A Short (Unofficial) History of Air/Ground Digital Link – The Clash of Technologies

Following years of testing and discussions on countless forums, VDL Mode 2 was emerging as the solution that, combined with the ATN protocol, could support the initial implementation of Controller Pilot Digital Link Communications. There was nothing else it could do but it had a huge advantage over everything else. There was agreement that it would do the trick! Some people tended to consider this virtue as being of little value but in fact it was as important as the link’s ability to perform. Achieving consensus on the scale needed to decide which link to use is an epic hurdle and when agreement is there, it should not be put in danger.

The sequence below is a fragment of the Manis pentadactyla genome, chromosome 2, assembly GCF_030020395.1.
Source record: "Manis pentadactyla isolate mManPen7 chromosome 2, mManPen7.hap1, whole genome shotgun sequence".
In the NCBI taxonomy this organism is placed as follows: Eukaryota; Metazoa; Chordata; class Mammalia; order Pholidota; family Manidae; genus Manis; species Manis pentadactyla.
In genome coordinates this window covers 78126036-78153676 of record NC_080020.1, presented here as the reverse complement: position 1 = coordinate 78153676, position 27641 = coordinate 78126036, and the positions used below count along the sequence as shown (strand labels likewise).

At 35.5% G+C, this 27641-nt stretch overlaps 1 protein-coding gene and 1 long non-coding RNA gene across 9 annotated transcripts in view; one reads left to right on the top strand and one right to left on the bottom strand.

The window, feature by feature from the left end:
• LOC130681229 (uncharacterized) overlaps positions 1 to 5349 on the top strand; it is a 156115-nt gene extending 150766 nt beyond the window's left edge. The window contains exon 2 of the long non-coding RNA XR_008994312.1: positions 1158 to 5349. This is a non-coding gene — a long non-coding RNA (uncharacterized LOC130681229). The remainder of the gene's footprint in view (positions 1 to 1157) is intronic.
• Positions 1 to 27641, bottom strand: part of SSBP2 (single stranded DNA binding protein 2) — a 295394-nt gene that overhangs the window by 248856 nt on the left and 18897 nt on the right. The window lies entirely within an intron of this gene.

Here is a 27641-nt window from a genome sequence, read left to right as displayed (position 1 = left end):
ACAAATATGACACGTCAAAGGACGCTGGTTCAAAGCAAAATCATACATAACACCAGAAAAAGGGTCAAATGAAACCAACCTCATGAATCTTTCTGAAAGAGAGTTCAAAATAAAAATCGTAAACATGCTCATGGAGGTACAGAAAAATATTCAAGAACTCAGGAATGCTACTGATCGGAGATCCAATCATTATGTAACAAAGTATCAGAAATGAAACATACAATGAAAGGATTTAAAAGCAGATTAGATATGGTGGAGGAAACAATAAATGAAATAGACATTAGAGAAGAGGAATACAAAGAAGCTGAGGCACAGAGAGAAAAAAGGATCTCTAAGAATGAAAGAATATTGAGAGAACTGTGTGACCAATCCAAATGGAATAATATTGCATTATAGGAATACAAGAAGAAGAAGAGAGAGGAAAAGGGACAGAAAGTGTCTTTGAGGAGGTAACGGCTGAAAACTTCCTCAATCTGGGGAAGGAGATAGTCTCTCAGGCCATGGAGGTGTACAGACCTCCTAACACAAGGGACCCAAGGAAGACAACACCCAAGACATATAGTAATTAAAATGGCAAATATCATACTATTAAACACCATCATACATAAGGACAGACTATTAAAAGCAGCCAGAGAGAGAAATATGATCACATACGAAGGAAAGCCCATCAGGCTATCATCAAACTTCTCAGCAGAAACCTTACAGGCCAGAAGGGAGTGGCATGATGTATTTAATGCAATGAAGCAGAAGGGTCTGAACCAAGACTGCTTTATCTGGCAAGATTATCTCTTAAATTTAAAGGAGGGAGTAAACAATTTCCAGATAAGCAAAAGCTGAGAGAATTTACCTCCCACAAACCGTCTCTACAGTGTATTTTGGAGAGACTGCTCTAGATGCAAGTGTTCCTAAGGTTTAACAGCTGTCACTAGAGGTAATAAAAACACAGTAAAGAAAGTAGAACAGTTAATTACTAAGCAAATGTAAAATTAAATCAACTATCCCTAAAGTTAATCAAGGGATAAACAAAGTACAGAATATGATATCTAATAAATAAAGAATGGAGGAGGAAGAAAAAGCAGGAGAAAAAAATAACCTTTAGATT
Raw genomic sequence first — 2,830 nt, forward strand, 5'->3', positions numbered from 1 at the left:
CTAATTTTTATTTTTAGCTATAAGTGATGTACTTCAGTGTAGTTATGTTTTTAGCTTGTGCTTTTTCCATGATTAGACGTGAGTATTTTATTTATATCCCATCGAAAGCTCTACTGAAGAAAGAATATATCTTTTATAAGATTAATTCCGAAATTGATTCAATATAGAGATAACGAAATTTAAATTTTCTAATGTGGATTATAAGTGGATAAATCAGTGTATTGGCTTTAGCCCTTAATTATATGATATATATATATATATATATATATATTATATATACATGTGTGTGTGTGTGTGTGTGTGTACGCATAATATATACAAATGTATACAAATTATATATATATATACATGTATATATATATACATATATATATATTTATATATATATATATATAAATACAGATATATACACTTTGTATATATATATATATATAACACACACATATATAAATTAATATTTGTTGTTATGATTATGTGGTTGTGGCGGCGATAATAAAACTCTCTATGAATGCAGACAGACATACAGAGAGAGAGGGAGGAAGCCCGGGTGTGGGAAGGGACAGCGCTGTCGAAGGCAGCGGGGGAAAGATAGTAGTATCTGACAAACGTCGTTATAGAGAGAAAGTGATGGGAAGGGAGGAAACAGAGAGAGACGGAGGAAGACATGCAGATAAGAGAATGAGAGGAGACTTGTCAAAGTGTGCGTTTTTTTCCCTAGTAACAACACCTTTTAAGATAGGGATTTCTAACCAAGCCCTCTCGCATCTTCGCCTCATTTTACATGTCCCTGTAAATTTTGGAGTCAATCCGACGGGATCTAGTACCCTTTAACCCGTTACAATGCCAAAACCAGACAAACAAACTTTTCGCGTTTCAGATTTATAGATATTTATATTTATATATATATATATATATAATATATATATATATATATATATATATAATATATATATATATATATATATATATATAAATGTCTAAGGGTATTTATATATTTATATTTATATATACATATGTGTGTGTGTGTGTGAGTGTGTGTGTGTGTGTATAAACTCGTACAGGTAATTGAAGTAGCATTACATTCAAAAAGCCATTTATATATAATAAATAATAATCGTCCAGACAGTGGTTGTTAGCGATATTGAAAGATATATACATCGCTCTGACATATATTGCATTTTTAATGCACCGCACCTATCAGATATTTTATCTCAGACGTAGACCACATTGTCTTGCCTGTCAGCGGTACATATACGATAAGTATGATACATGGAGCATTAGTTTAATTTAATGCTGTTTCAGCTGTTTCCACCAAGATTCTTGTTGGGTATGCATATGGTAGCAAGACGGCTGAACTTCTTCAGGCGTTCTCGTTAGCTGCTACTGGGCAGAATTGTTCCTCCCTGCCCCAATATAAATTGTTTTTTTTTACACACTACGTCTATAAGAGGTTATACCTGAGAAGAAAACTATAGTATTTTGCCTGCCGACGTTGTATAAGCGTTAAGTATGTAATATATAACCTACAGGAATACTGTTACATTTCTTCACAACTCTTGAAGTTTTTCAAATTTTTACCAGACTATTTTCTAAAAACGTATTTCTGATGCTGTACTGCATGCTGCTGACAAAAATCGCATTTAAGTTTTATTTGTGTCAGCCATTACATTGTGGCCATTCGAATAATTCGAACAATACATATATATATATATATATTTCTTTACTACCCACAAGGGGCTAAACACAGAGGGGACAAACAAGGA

But that is exactly what was being done by the promoters of another technology that goes under the name VDL Mode 4. VDL Mode 4 can do everything, they claimed… It does voice, text messages and also ADS-B! Most of the claims were of course true and the initial hiccups with the system were no reason to discard it. Yet it never made it into the mainstream and the hard push did only one thing: delayed the inevitable, the final agreement on Mode 2. VDL Mode 4 lacked the most important element: industry agreement for implementation.

Mode 4 does service in a few places and in a way it represents a lost opportunity. If instead of taking the easy (=cheap) way out, the EUR RAN had demanded a new system instead of 8.33 kHz, VDL Mode 4 or an enhanced version of it, might very well have made it to the top. As it was, it became a nuisance for some, an obstacle for others, but it most certainly did not become the major new element in ATM technology it would have deserved.

When the USA also agreed that they would use VDL Mode 2 and ATN for CPDLC, the conga line was ready to move into the big league.